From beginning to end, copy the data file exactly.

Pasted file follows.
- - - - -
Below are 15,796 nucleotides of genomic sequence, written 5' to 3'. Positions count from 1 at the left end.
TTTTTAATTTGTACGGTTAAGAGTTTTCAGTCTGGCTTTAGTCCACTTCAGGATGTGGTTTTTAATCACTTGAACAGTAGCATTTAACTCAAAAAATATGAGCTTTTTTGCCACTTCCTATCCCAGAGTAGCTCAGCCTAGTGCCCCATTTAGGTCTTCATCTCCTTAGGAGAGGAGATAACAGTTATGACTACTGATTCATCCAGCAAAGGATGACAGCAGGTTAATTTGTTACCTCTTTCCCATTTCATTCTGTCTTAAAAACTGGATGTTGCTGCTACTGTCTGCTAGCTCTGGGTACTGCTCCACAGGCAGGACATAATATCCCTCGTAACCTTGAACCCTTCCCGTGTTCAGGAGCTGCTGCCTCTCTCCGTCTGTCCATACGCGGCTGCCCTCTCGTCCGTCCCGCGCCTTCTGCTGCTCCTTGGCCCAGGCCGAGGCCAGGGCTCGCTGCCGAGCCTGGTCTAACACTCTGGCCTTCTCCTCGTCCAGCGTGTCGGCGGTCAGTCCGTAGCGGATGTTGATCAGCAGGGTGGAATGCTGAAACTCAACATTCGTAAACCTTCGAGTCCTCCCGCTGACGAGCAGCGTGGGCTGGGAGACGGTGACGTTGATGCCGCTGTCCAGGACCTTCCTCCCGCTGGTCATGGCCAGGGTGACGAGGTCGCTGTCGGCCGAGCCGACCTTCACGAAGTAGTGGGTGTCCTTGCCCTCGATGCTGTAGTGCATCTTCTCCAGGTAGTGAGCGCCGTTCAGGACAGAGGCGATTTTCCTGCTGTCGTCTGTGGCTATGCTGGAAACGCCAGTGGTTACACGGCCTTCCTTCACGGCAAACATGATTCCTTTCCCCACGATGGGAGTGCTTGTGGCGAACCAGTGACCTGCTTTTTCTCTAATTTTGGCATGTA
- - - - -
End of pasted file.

Below are 15,796 nucleotides of genomic sequence, written 5' to 3'. Positions count from 1 at the left end.
TTTTTAATTTGTACGGTTAAGAGTTTTCAGTCTGGCTTTAGTCCACTTCAGGATGTGGTTTTTAATCACTTGAACAGTAGCATTTAACTCAAAAAATATGAGCTTTTTTGCCACTTCCTATCCCAGAGTAGCTCAGCCTAGTGCCCCATTTAGGTCTTCATCTCCTTAGGAGAGGAGATAACAGTTATGACTACTGATTCATCCAGCAAAGGATGACAGCAGGTTAATTTGTTACCTCTTTCCCATTTCATTCTGTCTTAAAAACTGGATGTTGCTGCTACTGTCTGCTAGCTCTGGGTACTGCTCCACAGGCAGGACATAATATCCCTCGTAACCTTGAACCCTTCCCGTGTTCAGGAGCTGCTGCCTCTCTCCGTCTGTCCATACGCGGCTGCCCTCTCGTCCGTCCCGCGCCTTCTGCTGCTCCTTGGCCCAGGCCGAGGCCAGGGCTCGCTGCCGAGCCTGGTCTAACACTCTGGCCTTCTCCTCGTCCAGCGTGTCGGCGGTCAGTCCGTAGCGGATGTTGATCAGCAGGGTGGAATGCTGAAACTCAACATTCGTAAACCTTCGAGTCCTCCCGCTGACGAGCAGCGTGGGCTGGGAGACGGTGACGTTGATGCCGCTGTCCAGGACCTTCCTCCCGCTGGTCATGGCCAGGGTGACGAGGTCGCTGTCGGCCGAGCCGACCTTCACGAAGTAGTGGGTGTCCTTGCCCTCGATGCTGTAGTGCATCTTCTCCAGGTAGTGAGCGCCGTTCAGGACAGAGGCGATTTTCCTGCTGTCGTCTGTGGCTATGCTGGAAACGCCAGTGGTTACACGGCCTTCCTTCACGGCAAACATGATTCCTTTCCCCACGATGGGAGTGCTTGTGGCGAACCAGTGACCTGCTTTTTCTCTAATTTTGGCATGTA